From the first shot it’s a sensory overload. The red, the shadows, the smog, the threatening, stark neon, its smothering and overwhelming. Instantly Winding Refn establishes an atmosphere founded on a knife-edge. Drawing the viewer from the backrooms of a Thai boxing club, to a rural home retreat and upmarket hotel, the Bangkok setting thrives on visual beauty. But this is no tourism advert, the seedy, dirty underbelly of the city is where the story finds its soul.
The plot follows boxing coach and drug dealer Julian (Ryan Gosling) as he copes with the aftermath of his brother Billy’s murder. Initially setting itself as a revenge thriller, Julian tracks down the killer, only to find that his brother had raped and killed the man’s teenage (and underage) daughter. Upon bestowing forgiveness to the killer who has already paid with one of his hands, Julian returns to discover his mother has flown in from America for Billy’s funeral. Crystal is a toxic, trashy, Barbie-like creature, played with an uneven ferocity by an astonishing Kristin Scott Thomas. When Gosling propositions to a prostitute, “I’d like you to meet my mother”, the endearing statement has never sounded like such a threat. The following dinner scene in which Crystal tears apart her relationship with Julian, throws insults at the supposed girlfriend and unveils her crippling grief over Billy’s death is electric.
Outside the family dynamics is the supernatural ‘Angel of Vengence’, or Chang, a corrupt police officer who bequeaths biblical justice with a sword seemingly drawn from his spine. Provoking Billy’s murder and hunting the wrong doings of all in the film, he’s a powerful, solemn character. Like Gosling’s Julian, the Driver before him and Tom Hardy’s Bronson, this ‘Angel’ glories in silence, barely uttering more than a few lines across the total running time of the film. While it works for this particular character, Julian suffers from Winding Refn’s trademark sparse dialogue. With the Driver we felt sympathy, his silence added to his vulnerability, but with Julian his stalled speech feels hostile, abrupt and antagonistic.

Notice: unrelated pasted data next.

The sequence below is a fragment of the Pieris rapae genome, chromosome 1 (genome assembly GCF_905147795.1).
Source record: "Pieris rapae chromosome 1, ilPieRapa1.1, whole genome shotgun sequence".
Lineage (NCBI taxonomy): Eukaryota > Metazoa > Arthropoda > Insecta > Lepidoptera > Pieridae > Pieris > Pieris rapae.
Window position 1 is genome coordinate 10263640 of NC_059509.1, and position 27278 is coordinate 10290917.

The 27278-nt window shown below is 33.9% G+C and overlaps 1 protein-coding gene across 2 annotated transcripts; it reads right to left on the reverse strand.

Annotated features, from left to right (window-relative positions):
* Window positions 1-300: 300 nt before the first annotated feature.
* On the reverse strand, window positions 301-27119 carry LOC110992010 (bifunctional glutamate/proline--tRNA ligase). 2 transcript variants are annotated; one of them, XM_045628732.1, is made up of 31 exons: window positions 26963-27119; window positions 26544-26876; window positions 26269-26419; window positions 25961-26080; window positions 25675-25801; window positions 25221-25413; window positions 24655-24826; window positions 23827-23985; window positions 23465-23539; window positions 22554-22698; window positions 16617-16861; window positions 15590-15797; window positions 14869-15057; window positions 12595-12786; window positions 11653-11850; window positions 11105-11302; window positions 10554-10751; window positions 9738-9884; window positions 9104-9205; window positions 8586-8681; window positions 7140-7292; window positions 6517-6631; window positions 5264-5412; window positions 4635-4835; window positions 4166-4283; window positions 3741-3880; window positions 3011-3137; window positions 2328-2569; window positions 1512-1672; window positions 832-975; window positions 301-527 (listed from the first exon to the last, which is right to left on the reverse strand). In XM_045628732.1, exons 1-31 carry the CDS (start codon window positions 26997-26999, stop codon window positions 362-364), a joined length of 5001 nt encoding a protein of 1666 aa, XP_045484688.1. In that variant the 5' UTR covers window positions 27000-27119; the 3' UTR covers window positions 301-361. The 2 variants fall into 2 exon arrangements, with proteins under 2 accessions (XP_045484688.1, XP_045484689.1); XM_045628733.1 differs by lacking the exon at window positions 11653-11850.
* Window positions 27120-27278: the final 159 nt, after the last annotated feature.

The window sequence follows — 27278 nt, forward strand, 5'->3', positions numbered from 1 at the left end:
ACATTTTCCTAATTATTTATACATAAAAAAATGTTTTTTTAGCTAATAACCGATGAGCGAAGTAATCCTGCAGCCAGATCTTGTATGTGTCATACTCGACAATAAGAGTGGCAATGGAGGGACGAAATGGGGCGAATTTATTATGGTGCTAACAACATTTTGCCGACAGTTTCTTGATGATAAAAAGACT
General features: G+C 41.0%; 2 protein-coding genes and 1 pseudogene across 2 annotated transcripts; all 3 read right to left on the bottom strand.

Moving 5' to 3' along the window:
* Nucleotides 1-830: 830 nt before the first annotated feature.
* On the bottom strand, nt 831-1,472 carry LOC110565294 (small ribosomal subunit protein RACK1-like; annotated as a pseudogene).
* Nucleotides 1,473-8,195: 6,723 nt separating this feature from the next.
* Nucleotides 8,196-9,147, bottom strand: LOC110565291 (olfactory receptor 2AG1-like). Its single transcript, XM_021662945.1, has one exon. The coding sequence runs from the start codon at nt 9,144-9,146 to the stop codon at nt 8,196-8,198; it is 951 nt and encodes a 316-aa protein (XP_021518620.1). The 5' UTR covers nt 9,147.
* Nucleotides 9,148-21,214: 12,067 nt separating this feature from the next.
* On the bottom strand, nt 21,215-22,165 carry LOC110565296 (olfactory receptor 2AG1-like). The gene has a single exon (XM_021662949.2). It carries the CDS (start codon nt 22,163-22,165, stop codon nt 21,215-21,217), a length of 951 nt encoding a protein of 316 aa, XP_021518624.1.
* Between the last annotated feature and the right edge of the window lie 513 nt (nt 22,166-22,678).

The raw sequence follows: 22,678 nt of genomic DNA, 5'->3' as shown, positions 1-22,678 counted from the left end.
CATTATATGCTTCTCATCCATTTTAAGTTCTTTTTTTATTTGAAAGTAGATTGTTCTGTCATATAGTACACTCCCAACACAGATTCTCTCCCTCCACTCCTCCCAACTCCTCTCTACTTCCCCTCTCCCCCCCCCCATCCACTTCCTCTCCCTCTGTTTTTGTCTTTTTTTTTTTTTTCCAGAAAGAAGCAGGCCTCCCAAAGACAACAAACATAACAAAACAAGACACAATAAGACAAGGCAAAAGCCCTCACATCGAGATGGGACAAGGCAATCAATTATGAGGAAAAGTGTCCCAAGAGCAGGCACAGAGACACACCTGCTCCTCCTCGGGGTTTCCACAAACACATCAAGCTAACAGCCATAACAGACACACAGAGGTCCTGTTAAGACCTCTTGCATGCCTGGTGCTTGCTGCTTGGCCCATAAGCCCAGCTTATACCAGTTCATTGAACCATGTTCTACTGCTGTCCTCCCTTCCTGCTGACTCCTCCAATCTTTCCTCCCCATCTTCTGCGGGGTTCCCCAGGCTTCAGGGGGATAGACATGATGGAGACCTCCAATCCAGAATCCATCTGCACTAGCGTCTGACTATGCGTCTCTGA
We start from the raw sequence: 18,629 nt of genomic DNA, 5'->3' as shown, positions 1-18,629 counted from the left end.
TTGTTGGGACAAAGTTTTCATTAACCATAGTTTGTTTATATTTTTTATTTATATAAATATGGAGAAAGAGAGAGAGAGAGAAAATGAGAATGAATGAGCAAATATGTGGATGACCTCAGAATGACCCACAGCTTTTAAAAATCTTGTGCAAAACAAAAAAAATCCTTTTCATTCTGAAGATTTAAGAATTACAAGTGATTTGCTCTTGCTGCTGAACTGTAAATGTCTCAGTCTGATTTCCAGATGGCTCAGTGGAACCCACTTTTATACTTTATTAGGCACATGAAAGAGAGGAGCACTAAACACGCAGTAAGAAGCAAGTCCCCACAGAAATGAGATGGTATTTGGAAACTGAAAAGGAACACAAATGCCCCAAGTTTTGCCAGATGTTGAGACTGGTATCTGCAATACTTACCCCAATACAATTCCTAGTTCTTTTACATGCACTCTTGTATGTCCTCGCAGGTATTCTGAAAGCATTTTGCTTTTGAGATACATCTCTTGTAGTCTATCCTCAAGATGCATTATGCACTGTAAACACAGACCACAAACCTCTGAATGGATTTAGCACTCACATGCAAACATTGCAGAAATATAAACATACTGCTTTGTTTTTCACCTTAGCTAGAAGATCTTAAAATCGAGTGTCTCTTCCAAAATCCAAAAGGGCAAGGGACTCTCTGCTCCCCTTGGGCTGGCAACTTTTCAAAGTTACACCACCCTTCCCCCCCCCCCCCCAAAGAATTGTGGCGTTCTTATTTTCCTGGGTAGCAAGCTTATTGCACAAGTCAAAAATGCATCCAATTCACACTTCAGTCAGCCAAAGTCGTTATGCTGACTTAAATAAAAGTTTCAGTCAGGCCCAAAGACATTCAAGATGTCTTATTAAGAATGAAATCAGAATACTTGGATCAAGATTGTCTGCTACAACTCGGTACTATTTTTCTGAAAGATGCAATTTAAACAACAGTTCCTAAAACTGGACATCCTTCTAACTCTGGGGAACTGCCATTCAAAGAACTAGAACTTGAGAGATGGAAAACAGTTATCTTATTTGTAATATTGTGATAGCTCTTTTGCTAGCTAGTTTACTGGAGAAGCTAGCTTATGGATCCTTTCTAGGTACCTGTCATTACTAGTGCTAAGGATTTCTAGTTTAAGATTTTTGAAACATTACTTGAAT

The film expertly draws from surrealist director Alejandro Jodorowsky, who it is also dedicated to, forming a supernatural, hallucinogenic plot that will equally enthrall and isolate its audience. Only God Forgives is not a film for everyone- it is one of the cases where both the 0 star and 5 star reviews it received upon its premiere in Cannes can be justified. In particular, slow, lingering shots of hands, hands being washed, curled into a fist, pulling a sword, disappearing below a prostitutes skirt can feel long and seem to hammer home the main themes of revenge, redemption, forgiveness in a needlessly overtly symbolic manner.
The film is ripped back from its dreamlike state with sharp interjections of fierce violence. Rarely sudden, the film luxuriates in building up to the violence and gut-wrenching, explicit torture and death scenes litter the intoxicating plot. Some sequences are not for the fainthearted; here we have eyes being cut out, spikes being thrust through limbs, rib cages spliced opened and arteries torn.
The film is at its most successful during its most dynamic sequences. The above-mentioned dinner and boxing bought between Julian and Chang in particular stand out from the woozy, hazy scenes that surround them. The ending, more so than the sequences it succeeds, will frustrate as many as it inspires. In Only God Forgives Winding Refn has constructed an experience that will stay with the audience long after they leave their cinema seat. Whether they enjoy that experience is a different matter entirely.
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